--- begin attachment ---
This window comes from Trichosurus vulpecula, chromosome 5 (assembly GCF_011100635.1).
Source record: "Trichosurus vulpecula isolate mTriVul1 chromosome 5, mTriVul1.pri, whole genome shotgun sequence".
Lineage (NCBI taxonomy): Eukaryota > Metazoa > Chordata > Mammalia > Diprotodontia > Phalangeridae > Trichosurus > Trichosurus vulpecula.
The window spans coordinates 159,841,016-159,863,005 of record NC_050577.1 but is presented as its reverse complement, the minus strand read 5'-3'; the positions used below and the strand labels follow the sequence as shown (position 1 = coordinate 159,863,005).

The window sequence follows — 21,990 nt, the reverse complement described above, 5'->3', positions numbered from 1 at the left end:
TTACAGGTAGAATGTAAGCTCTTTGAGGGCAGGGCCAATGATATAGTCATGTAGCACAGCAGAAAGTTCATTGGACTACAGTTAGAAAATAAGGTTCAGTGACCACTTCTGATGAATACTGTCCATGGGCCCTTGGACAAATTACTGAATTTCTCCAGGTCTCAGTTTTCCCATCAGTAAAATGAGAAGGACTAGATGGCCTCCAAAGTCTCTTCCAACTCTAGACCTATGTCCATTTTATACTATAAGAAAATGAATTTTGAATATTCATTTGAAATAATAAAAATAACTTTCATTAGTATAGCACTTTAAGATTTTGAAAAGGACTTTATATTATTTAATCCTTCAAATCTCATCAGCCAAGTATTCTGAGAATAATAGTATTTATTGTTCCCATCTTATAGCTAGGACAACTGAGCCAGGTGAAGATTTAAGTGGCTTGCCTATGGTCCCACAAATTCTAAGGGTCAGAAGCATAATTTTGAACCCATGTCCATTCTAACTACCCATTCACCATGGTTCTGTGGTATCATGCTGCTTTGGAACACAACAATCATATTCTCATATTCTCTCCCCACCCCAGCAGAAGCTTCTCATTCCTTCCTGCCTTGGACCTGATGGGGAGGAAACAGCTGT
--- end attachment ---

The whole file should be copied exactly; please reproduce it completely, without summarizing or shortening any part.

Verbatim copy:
This window comes from Trichosurus vulpecula, chromosome 5 (assembly GCF_011100635.1).
Source record: "Trichosurus vulpecula isolate mTriVul1 chromosome 5, mTriVul1.pri, whole genome shotgun sequence".
Lineage (NCBI taxonomy): Eukaryota > Metazoa > Chordata > Mammalia > Diprotodontia > Phalangeridae > Trichosurus > Trichosurus vulpecula.
The window spans coordinates 159,841,016-159,863,005 of record NC_050577.1 but is presented as its reverse complement, the minus strand read 5'-3'; the positions used below and the strand labels follow the sequence as shown (position 1 = coordinate 159,863,005).

The window sequence follows — 21,990 nt, the reverse complement described above, 5'->3', positions numbered from 1 at the left end:
TTACAGGTAGAATGTAAGCTCTTTGAGGGCAGGGCCAATGATATAGTCATGTAGCACAGCAGAAAGTTCATTGGACTACAGTTAGAAAATAAGGTTCAGTGACCACTTCTGATGAATACTGTCCATGGGCCCTTGGACAAATTACTGAATTTCTCCAGGTCTCAGTTTTCCCATCAGTAAAATGAGAAGGACTAGATGGCCTCCAAAGTCTCTTCCAACTCTAGACCTATGTCCATTTTATACTATAAGAAAATGAATTTTGAATATTCATTTGAAATAATAAAAATAACTTTCATTAGTATAGCACTTTAAGATTTTGAAAAGGACTTTATATTATTTAATCCTTCAAATCTCATCAGCCAAGTATTCTGAGAATAATAGTATTTATTGTTCCCATCTTATAGCTAGGACAACTGAGCCAGGTGAAGATTTAAGTGGCTTGCCTATGGTCCCACAAATTCTAAGGGTCAGAAGCATAATTTTGAACCCATGTCCATTCTAACTACCCATTCACCATGGTTCTGTGGTATCATGCTGCTTTGGAACACAACAATCATATTCTCATATTCTCTCCCCACCCCAGCAGAAGCTTCTCATTCCTTCCTGCCTTGGACCTGATGGGGAGGAAACAGCTGT